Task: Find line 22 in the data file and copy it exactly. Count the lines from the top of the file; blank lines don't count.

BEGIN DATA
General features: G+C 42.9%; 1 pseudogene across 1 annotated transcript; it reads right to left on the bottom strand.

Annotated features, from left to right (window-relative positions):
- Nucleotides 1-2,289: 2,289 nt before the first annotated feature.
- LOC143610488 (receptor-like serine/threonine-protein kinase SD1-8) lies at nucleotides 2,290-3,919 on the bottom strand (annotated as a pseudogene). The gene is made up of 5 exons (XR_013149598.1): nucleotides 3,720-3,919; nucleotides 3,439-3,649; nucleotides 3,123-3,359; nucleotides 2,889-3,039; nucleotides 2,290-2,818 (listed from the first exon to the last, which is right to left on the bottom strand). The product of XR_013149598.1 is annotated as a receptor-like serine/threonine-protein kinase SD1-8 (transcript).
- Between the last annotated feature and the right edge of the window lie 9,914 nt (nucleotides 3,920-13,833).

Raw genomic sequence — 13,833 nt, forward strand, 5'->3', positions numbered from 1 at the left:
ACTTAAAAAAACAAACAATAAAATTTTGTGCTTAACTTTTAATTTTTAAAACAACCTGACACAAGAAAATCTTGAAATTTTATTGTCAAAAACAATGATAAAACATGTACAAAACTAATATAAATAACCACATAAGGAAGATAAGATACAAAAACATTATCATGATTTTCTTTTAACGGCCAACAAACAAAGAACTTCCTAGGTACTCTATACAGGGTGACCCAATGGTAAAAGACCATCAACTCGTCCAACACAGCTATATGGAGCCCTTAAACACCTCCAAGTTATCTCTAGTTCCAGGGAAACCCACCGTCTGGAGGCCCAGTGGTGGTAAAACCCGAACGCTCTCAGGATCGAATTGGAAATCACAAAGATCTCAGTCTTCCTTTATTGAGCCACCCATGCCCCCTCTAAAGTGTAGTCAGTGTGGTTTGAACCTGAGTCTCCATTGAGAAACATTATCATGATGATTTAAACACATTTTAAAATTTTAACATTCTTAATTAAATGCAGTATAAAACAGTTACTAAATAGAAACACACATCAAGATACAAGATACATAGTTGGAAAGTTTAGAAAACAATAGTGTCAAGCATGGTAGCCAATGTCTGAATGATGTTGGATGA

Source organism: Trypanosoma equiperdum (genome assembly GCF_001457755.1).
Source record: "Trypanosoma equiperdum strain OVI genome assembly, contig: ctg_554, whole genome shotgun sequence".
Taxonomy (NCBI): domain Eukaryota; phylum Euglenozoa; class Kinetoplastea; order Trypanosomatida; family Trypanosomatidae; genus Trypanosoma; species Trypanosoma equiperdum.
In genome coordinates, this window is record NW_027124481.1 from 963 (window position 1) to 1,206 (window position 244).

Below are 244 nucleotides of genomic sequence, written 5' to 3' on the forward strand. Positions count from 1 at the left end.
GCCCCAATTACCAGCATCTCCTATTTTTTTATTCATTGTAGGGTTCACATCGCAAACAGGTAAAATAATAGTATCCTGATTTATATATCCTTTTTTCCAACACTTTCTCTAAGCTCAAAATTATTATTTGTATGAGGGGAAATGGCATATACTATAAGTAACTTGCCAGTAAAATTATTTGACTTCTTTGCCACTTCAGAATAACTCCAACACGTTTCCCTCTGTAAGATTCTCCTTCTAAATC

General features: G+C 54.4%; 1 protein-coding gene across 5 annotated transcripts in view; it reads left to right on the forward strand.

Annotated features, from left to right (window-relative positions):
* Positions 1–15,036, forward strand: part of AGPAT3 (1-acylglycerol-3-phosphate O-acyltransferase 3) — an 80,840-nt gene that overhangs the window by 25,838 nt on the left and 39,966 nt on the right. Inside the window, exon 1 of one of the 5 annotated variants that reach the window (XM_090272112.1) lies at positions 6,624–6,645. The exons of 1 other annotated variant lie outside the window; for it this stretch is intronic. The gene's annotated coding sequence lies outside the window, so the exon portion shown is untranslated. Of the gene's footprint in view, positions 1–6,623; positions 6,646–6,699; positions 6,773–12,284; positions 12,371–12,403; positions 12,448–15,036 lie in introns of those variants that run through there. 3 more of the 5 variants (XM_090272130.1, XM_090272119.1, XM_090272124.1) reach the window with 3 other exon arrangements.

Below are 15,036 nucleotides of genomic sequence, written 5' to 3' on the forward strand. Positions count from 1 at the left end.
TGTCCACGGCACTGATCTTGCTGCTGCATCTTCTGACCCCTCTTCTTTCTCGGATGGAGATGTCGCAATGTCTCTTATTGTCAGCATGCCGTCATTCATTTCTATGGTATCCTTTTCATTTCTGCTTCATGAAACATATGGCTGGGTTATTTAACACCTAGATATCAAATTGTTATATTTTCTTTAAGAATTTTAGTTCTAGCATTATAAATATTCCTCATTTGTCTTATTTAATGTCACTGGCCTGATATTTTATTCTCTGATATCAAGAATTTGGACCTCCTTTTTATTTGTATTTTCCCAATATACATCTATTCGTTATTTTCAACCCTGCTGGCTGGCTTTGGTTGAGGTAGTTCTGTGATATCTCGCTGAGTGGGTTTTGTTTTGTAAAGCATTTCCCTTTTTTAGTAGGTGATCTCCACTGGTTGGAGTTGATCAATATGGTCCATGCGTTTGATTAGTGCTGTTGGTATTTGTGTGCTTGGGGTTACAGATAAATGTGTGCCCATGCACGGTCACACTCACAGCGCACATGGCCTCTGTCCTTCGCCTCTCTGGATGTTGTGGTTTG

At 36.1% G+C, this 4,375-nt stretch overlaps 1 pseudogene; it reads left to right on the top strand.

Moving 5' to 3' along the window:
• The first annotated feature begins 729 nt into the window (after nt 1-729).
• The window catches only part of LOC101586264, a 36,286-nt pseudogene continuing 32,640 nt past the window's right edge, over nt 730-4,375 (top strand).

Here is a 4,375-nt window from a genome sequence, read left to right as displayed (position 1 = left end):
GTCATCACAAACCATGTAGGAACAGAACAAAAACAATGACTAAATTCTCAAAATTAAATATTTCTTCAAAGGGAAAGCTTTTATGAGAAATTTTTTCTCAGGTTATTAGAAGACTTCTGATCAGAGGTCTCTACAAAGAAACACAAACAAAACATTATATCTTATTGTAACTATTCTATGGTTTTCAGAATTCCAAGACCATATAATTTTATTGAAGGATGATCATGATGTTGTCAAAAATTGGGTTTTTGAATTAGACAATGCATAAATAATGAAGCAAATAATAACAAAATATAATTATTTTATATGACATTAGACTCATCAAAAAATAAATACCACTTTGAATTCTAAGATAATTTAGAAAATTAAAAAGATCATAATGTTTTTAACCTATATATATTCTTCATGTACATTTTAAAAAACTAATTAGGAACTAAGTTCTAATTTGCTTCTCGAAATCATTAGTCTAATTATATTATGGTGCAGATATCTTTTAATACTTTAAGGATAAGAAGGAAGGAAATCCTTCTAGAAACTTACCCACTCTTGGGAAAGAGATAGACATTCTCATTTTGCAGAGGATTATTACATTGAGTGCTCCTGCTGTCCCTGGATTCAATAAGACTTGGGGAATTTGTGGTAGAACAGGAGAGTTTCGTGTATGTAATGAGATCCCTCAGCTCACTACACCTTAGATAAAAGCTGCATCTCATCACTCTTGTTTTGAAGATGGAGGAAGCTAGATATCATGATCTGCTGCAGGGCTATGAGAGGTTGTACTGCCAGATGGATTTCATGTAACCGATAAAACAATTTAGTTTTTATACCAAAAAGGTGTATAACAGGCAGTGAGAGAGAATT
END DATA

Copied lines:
• The window catches only part of LOC101586264, a 36,286-nt pseudogene continuing 32,640 nt past the window's right edge, over nt 730-4,375 (top strand).